Statistical comparisons by two-tailed t tests were conducted using Graph Pad Prism 5 software (San Diego, CA, USA). Differences with p values less than 0.05 were considered to be statistically significant. For the proliferation assays data were analyzed by one-way ANOVA followed by Tukey’s post hoc test. Again p values less than 0.05 were considered statistically significant.
Recombinant murine protein S
Since the species specificity of protein S had been proposed to explain the major cause of reduction of human APC activity in animal plasma, we produced recombinant murine protein S. The nucleotide sequence of our murine cDNA for protein S (data not shown) was identical to the sequence reported by Chu et al.31 Comparing our murine cDNA protein S sequence to that of Lu et al.,33 we found Phe instead of Leu at residue 493. The mature murine protein S protein sequence has one amino acid less (634 residues) than the human protein S (635 residues). There are two potential glycosylation sites at residues 499 and 509 in murine protein S while in human protein S there is a third potential glycosylation site at residue 530. Recombinant murine protein S was expressed in stably transfected HEK293 cells and purified from conditioned serum-free medium via ion-exchange chromatography using a modification of a previously described protocol.34,35 Sodium dodecyl sulfate (SDS) polyacrylamide gel electrophoresis (PAGE) demonstrated that the murine protein S was approximately 95% pure. In spite of having 80% sequence identity with human protein S, most antibodies available against human protein S did not recognize murine protein S. However two polyclonal antibodies recognized murine protein S sufficiently: goat anti-human protein S prepared in house, and Dako rabbit anti-human protein S. We were unsuccessful in producing high-affinity anti-mouse protein S antibodies despite attempts made in nine rats and two rabbits. The low-affinity antibodies raised did not perform as well as the anti-human protein S antibodies and did not neutralize mouse protein S activity.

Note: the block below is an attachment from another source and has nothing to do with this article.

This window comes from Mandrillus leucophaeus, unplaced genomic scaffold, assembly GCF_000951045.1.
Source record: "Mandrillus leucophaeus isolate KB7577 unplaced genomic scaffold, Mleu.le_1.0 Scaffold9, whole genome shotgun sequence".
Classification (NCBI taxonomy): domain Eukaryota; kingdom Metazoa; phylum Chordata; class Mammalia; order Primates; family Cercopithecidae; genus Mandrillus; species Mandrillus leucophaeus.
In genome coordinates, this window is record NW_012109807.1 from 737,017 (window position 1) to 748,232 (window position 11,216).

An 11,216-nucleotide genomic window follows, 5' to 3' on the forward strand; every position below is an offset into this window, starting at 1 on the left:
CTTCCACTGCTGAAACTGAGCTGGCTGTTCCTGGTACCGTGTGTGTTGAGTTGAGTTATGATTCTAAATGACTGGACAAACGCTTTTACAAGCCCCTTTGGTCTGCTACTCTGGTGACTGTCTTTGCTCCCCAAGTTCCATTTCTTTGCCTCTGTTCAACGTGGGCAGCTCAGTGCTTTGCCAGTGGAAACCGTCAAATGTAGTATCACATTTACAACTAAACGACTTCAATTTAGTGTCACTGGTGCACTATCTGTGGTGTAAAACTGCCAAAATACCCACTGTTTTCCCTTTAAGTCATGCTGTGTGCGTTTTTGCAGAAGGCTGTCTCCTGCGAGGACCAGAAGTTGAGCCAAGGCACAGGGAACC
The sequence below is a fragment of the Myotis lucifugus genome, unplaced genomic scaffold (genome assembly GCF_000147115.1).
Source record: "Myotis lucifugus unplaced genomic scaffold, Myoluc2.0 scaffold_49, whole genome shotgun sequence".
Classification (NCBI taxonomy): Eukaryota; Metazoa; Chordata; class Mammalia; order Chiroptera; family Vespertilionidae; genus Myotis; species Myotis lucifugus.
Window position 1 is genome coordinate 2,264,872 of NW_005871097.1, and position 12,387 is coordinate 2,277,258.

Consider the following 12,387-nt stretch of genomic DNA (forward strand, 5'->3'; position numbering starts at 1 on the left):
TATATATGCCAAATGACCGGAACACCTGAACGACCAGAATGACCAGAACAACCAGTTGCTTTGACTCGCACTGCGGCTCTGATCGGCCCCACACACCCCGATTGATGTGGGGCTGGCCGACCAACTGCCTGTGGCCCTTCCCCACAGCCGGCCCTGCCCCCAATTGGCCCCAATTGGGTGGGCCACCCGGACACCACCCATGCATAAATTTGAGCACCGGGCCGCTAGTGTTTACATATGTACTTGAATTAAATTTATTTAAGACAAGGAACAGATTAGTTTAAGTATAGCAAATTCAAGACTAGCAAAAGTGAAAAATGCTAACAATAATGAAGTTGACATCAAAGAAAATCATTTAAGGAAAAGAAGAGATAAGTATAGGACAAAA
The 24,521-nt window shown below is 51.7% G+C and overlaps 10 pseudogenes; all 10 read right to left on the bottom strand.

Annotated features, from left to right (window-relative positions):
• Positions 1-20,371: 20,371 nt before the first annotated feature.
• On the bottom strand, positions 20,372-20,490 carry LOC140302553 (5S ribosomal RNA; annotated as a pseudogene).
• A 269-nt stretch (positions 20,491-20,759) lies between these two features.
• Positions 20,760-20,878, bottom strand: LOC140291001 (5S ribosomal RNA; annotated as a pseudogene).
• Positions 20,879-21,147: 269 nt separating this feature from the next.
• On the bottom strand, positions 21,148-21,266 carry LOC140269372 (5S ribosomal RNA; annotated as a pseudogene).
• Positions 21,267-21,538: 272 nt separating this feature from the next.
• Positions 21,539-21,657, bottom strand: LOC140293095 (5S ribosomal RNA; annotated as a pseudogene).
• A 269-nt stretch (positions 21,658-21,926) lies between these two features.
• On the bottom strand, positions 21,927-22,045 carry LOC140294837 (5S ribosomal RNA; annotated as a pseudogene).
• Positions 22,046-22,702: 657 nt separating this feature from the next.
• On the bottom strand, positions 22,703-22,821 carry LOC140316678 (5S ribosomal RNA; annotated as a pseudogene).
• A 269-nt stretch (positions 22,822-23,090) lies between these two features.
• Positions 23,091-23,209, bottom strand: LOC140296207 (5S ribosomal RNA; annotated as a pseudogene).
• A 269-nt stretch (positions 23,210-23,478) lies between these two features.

Activity of activated protein C from various species
Protein C activity shows notable species specificity. We compared the anticoagulant activity of human, bovine and murine APC in plasma from several species (Figure 1). Using a modified APTT assay and bovine plasma (Figure 1A), we found that the anticoagulant response of bovine APC was 4.2-fold higher than that of murine APC and 1.8-fold higher than that of human APC, based on the initial slopes of dose-response curves. In human plasma (Figure 1B), the anticoagulant activity of human APC was 6-fold higher than that of murine APC and 17-fold higher than that of bovine APC. In rat plasma (Figure 1C), the anticoagulant activity of murine APC was 5-fold higher than that of bovine APC and 10-fold higher than that of human APC. Human APC anticoagulant activity was also remarkably low in rat plasma according to earlier reports.16 In mouse plasma (Figure 1D), the anticoagulant activity of murine APC was 3.5-fold higher than that of human APC and 1.8-fold higher than that of bovine APC.